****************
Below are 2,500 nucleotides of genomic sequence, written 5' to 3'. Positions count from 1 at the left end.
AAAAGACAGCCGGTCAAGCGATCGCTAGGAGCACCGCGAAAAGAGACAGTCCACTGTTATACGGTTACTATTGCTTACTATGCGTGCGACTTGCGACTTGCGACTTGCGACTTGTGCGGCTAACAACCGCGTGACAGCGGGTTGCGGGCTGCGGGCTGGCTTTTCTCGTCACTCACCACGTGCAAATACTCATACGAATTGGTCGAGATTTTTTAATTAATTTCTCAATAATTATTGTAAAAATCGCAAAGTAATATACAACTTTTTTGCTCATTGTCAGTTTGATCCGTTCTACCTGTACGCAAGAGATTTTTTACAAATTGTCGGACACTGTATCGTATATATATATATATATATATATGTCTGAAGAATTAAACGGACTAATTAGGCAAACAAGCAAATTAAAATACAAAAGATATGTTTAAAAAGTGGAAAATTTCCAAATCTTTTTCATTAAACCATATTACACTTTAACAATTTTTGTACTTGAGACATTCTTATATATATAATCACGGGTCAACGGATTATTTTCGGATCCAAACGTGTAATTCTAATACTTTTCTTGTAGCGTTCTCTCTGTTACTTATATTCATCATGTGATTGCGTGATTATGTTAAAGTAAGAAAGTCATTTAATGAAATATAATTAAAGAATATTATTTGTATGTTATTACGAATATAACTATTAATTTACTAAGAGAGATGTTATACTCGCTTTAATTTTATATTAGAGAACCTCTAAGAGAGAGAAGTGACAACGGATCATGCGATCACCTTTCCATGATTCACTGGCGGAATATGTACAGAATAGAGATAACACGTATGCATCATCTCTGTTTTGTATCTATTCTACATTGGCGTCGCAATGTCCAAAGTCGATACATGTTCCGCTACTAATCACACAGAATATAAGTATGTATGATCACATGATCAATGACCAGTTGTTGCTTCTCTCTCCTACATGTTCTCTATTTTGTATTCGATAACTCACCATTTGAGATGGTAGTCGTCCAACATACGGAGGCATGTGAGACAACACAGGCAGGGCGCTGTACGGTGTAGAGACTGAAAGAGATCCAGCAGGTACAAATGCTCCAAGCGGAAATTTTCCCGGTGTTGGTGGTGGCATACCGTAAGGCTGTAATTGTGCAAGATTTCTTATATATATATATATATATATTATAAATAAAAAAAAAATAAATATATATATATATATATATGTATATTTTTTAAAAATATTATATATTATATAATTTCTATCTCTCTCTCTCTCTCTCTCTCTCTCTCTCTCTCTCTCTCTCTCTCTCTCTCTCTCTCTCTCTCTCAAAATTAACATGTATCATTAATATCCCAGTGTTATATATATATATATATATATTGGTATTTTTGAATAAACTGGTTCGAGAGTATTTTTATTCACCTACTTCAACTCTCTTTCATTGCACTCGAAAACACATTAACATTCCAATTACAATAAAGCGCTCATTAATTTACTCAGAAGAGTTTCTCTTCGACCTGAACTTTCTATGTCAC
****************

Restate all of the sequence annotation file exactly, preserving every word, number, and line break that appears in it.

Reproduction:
Below are 2,500 nucleotides of genomic sequence, written 5' to 3'. Positions count from 1 at the left end.
AAAAGACAGCCGGTCAAGCGATCGCTAGGAGCACCGCGAAAAGAGACAGTCCACTGTTATACGGTTACTATTGCTTACTATGCGTGCGACTTGCGACTTGCGACTTGCGACTTGTGCGGCTAACAACCGCGTGACAGCGGGTTGCGGGCTGCGGGCTGGCTTTTCTCGTCACTCACCACGTGCAAATACTCATACGAATTGGTCGAGATTTTTTAATTAATTTCTCAATAATTATTGTAAAAATCGCAAAGTAATATACAACTTTTTTGCTCATTGTCAGTTTGATCCGTTCTACCTGTACGCAAGAGATTTTTTACAAATTGTCGGACACTGTATCGTATATATATATATATATATATATGTCTGAAGAATTAAACGGACTAATTAGGCAAACAAGCAAATTAAAATACAAAAGATATGTTTAAAAAGTGGAAAATTTCCAAATCTTTTTCATTAAACCATATTACACTTTAACAATTTTTGTACTTGAGACATTCTTATATATATAATCACGGGTCAACGGATTATTTTCGGATCCAAACGTGTAATTCTAATACTTTTCTTGTAGCGTTCTCTCTGTTACTTATATTCATCATGTGATTGCGTGATTATGTTAAAGTAAGAAAGTCATTTAATGAAATATAATTAAAGAATATTATTTGTATGTTATTACGAATATAACTATTAATTTACTAAGAGAGATGTTATACTCGCTTTAATTTTATATTAGAGAACCTCTAAGAGAGAGAAGTGACAACGGATCATGCGATCACCTTTCCATGATTCACTGGCGGAATATGTACAGAATAGAGATAACACGTATGCATCATCTCTGTTTTGTATCTATTCTACATTGGCGTCGCAATGTCCAAAGTCGATACATGTTCCGCTACTAATCACACAGAATATAAGTATGTATGATCACATGATCAATGACCAGTTGTTGCTTCTCTCTCCTACATGTTCTCTATTTTGTATTCGATAACTCACCATTTGAGATGGTAGTCGTCCAACATACGGAGGCATGTGAGACAACACAGGCAGGGCGCTGTACGGTGTAGAGACTGAAAGAGATCCAGCAGGTACAAATGCTCCAAGCGGAAATTTTCCCGGTGTTGGTGGTGGCATACCGTAAGGCTGTAATTGTGCAAGATTTCTTATATATATATATATATATATTATAAATAAAAAAAAAATAAATATATATATATATATATATGTATATTTTTTAAAAATATTATATATTATATAATTTCTATCTCTCTCTCTCTCTCTCTCTCTCTCTCTCTCTCTCTCTCTCTCTCTCTCTCTCTCTCTCTCTCTCAAAATTAACATGTATCATTAATATCCCAGTGTTATATATATATATATATATATTGGTATTTTTGAATAAACTGGTTCGAGAGTATTTTTATTCACCTACTTCAACTCTCTTTCATTGCACTCGAAAACACATTAACATTCCAATTACAATAAAGCGCTCATTAATTTACTCAGAAGAGTTTCTCTTCGACCTGAACTTTCTATGTCAC